The COVID-19 pandemic was a great hardship on many business owners, putting many of them on the brink of failure. To stay solvent and keep employees working during the pandemic, the federal government introduced the Paycheck Protection Program (PPP) to provide relief.
This program fell under the control of the U.S. Small Business Administration (SBA), and third-party lenders originated the loans. The maximum amount that business owners could borrow was $10 million, which was determined by analyzing the business’s payroll records.
The loan terms were set at a 1% interest rate accrued over two or five years and could be partially or entirely forgiven under certain conditions. For those who chose the two-year term, it’s time to file for forgiveness or begin repayment of your PPP loan. Here’s how to know if you qualify for loan forgiveness and the instructions to either begin the application process or repay what you owe.
The SBA mandated that those who borrowed a PPP loan would be eligible to have part or all of their loan forgiven if they used it for qualifying purposes. These purposes include payroll costs, as well as rent, utilities, or business mortgage interest payments within either the eight-week or 24-week period after the SBA dispersed the funds.
If an employer has rehired or kept employees while maintaining pre-pandemic salary levels, the U.S. Chamber of Commerce has deemed them eligible for forgiveness. If an employer meets some, but not all, of the requirements, they can still qualify for partial forgiveness of their PPP loan.
Here are the SBA’s requirements of eligibility for full PPP loan forgiveness:
According to the SBA, once a borrower has spent all the funds received from their PPP loan, they can initiate the loan forgiveness application process. They can apply until the loan’s maturity date or within 10 months after the last day of the covered period. After that, borrowers will need to begin making payments.
If you determined that you qualify for forgiveness and are within your application period, you first want to go to sba.gov to see if your lender is doing direct forgiveness through the SBA. If so, you’ll need to fill out the correct documentation. If your lender participates in direct forgiveness, apply through the online portal. This portal will ask questions that will complete SBA Form 3508S.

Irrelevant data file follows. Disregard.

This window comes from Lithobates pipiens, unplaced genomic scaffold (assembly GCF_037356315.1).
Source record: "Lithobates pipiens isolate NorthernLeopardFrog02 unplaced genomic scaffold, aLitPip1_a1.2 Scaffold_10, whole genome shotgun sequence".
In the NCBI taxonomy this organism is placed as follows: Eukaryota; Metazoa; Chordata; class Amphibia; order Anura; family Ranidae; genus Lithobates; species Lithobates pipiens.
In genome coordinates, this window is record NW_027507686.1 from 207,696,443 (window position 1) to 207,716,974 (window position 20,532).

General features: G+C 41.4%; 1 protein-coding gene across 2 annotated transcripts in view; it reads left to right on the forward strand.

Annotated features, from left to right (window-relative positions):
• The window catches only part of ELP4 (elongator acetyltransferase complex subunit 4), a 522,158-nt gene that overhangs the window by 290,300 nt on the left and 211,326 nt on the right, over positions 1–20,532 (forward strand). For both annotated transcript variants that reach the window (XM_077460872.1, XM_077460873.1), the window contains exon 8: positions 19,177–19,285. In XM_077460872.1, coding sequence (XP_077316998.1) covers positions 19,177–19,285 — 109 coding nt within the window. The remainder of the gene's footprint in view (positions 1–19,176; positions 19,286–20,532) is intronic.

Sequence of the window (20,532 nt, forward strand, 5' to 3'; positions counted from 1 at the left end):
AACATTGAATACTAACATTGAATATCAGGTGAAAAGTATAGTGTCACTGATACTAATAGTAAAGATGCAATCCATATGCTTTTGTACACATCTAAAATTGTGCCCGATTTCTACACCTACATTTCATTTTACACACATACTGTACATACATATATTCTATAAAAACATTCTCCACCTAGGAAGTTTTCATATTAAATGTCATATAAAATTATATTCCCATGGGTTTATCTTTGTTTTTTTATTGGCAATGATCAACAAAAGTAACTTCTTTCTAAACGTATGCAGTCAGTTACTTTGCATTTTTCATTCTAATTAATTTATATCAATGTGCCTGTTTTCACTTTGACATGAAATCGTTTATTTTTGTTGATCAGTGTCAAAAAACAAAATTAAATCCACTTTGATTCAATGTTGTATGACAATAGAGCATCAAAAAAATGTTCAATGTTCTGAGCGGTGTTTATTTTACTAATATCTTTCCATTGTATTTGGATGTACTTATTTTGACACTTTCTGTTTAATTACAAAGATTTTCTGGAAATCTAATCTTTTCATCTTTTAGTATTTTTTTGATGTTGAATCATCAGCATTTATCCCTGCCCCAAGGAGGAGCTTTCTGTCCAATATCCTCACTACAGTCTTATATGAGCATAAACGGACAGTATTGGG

If your lender isn’t participating in direct forgiveness through the SBA, then you have to file the application with your lender, who will guide you through the process of filling out SBA Form 3508, 3508EZ, 3508S, or any equivalent your lender offers. Next up, you’ll need to get together supporting documents. Form 3508S doesn’t have any additional documentation requirements, but your lender may ask for information about those calculations during the audit or loan review process.
To complete the process, the SBA will require you to share a variety of documents. First, you’ll need to provide documentation for all payroll periods within or overlapping the covered timeframe. This includes information, such as bank statements, that show the company’s payroll. If you use a third-party service, request a report from them that documents your organization’s payroll.
The SBA will ask you to provide tax forms associated with the payroll from within the covered period, as well as canceled checks, payment receipts, and account statements that show payments made to employee retirement plans or health insurance. In addition, you’ll have to show supporting documentation for any applicable non-payroll qualifying expenses during the covered period.
If a review of your loan is required, either the SBA or your lender will notify you about the review and decision once it’s been made. If you disagree with their findings, you can appeal certain SBA loan review decisions. Once the SBA completes its review, your lender must let you know the amount of the loan that was forgiven and when your first payment is due for partial forgiveness.
If you have complete forgiveness of your PPP loan, there will be no payments due. However, if it was a partial forgiveness or the application was denied, you need to start submitting payment and pay it off before its maturity date. In the time between the disbursement of the funds and the determination of the forgiveness amount by the SBA, interest began to accrue. Whatever amount is left over, if any, after you’ve completed the loan forgiveness process will be subject to this accrued interest.
Once the loan term has elapsed, the borrower will have 10 months to apply for PPP loan forgiveness. Upon completion of the application, the lender gets 60 days to submit it to the SBA. The SBA has 90 days to decide. Upon a final decision by the SBA, your lender will calculate the remaining amount that you owe on your PPP loan and give you a statement that delineates the payments and amounts due.
For loans approved before June 5, 2020, the borrower will have two years to repay what they owe, while loans approved after that date will need to be repaid within five years. Regardless of your circumstances, you can always repay early without additional fees or penalties.
For tax preparation services, business consulting services, and financial planning, contact the knowledgeable team at Pasquesi Sheppard LLC. You can reach us at 847-234-5000 or complete our secure online form to get started. We provide high-quality accounting and business services to the Lake Forest and Chicago area.